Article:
What’s the secret to landing a hit show on HBO?
Issa Rae, the creator, co-writer and star of HBO’s “Insecure,” will tell you it’s not about following the crowd, or even doing things the “traditional” way.
“Your individuality is such a currency, because it makes you rich. It makes you, you,” Rae said on a recent episode of ABC Radio’s “No Limits with Rebecca Jarvis”, adding, “In all of my work now I just try to tap into everything that makes me, me.”
Her formula seems to be working. In addition to the success of “Insecure,” Rae, whose web content has garnered more than 23 million views, is the founder of Issa Rae Productions and also a best-selling author. She first gained notoriety with the web series, “The Misadventures of Awkward Black Girl.” The show, which she wrote, directed and starred in, caught the attention of writer/producer/comedian Larry Wilmore. They worked together to create “Insecure,” but getting to HBO wasn’t simple.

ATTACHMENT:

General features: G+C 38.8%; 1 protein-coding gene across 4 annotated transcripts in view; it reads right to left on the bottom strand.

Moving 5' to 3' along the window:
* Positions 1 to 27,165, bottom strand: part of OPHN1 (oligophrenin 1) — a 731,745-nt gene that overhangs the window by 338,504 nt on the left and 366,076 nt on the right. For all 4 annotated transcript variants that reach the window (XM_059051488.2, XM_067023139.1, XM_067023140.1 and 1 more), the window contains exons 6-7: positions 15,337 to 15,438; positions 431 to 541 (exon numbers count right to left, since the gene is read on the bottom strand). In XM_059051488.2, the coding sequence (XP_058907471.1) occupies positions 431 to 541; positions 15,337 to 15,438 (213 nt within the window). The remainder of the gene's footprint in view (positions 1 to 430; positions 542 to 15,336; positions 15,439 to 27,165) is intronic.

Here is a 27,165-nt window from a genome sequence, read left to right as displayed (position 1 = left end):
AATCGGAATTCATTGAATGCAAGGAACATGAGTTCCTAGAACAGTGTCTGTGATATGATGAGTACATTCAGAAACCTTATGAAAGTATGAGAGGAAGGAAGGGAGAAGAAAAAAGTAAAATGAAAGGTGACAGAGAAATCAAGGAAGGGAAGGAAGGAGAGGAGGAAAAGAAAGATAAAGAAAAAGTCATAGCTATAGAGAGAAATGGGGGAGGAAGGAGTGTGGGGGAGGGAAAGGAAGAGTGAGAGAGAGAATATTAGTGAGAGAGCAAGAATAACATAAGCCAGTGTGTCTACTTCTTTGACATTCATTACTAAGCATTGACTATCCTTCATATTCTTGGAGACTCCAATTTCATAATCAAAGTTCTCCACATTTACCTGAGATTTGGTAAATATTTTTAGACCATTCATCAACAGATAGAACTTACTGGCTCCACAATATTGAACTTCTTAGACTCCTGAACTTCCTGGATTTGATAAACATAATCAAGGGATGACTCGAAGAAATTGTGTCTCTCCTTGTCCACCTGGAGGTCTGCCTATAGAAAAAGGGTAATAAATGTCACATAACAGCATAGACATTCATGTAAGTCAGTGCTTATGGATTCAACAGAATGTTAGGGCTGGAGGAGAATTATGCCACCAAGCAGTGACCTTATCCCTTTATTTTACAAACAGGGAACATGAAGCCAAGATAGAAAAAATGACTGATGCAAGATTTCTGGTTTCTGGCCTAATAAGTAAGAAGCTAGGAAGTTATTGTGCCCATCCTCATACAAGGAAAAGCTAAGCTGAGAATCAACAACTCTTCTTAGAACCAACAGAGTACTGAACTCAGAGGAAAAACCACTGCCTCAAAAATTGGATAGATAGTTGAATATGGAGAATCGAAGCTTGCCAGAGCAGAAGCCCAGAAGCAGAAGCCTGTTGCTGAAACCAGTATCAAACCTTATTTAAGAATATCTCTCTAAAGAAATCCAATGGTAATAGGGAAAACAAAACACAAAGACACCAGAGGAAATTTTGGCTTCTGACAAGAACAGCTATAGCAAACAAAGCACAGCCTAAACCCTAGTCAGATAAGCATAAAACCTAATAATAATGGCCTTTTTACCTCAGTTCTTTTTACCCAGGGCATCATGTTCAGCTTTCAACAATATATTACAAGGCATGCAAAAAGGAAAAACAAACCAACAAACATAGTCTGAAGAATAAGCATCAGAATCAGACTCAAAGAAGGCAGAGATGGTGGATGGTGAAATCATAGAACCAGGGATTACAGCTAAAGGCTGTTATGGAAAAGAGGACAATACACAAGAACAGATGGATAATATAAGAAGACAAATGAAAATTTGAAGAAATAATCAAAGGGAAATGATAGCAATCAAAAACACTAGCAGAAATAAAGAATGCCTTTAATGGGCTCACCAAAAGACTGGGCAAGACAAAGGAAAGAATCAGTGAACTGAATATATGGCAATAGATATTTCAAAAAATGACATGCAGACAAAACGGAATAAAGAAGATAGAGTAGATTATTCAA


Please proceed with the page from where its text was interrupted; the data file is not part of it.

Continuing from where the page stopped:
“For a while … I was like, ‘What is hot right now? What do people want to see? What do I feel like I can write?’ as opposed to ‘what do I want to see, what is it about my voice that makes me very specific and very unique?’ And once I tapped into that, things started changing rapidly,” she explained.
“Awkward Black Girl” was the result. It was most personal thing she had created, Rae said, and it was that authentic and personal feeling that resonated with the audience.
“It really just showed me the value in having a specific voice and tapping into a very specific audience,” she told Jarvis.
The 32-year-old Stanford graduate developed an interest in acting when she was cast as Demetrius in her elementary school production of “A Midsummer Night’s Dream.” It was also around this time that she started writing short stories. But it wasn’t until her family moved to Los Angeles when she was in 6th grade and she attended a live taping of “Moesha” that she realized she could have a career in Hollywood.
“It was a pink script. I want to say that I won it and I was like, “Wow, I have a real episodic script in my hand and this is basically, a template for me to write my own TV shows,” she said.
Shortly after the taping, the then 12-year-old Rae wrote her own television show and sent it off to TV executives.
“The naiveté of being a 12-year-old … I looked up the addresses for, like, NBC and ABC and just sent them to [the] CEOs.”